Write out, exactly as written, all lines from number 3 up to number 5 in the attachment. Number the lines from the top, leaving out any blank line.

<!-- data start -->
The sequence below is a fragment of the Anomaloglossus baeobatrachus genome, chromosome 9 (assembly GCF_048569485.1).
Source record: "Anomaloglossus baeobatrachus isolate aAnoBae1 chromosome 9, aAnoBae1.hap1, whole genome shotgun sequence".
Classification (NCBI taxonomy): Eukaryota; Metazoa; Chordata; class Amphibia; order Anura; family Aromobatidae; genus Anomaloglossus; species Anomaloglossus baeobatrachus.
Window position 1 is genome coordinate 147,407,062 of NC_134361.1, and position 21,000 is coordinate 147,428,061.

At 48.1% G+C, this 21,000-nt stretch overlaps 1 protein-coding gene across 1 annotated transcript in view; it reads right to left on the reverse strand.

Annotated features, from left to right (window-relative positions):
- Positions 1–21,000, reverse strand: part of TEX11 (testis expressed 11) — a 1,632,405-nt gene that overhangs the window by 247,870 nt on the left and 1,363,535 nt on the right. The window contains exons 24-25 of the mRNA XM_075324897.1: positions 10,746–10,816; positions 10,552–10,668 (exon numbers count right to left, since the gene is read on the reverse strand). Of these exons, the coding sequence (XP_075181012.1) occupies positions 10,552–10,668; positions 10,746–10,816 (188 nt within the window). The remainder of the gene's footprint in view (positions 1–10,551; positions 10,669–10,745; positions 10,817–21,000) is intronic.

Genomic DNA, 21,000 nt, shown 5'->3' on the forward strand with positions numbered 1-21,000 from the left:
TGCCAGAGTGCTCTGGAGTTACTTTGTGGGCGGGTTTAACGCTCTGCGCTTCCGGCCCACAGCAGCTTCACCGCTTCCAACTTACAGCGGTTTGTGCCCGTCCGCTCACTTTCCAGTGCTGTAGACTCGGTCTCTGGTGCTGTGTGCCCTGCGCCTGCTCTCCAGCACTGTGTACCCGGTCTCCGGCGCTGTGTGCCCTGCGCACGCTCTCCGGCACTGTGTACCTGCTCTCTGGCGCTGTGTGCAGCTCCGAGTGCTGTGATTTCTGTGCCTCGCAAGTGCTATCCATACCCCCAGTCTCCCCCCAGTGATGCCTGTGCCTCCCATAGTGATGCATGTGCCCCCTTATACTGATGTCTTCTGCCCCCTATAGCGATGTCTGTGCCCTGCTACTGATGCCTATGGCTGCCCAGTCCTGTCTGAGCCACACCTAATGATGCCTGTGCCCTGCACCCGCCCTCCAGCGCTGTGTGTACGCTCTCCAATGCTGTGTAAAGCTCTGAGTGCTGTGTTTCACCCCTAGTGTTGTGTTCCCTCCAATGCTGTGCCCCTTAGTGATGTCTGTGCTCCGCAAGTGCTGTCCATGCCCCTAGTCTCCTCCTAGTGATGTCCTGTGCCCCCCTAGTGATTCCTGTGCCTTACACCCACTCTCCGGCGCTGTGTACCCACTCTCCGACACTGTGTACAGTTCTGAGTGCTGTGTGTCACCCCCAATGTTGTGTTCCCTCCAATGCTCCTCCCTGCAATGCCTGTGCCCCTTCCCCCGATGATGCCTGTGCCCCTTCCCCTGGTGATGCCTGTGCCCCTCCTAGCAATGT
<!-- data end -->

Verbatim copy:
Classification (NCBI taxonomy): Eukaryota; Metazoa; Chordata; class Amphibia; order Anura; family Aromobatidae; genus Anomaloglossus; species Anomaloglossus baeobatrachus.
Window position 1 is genome coordinate 147,407,062 of NC_134361.1, and position 21,000 is coordinate 147,428,061.

At 48.1% G+C, this 21,000-nt stretch overlaps 1 protein-coding gene across 1 annotated transcript in view; it reads right to left on the reverse strand.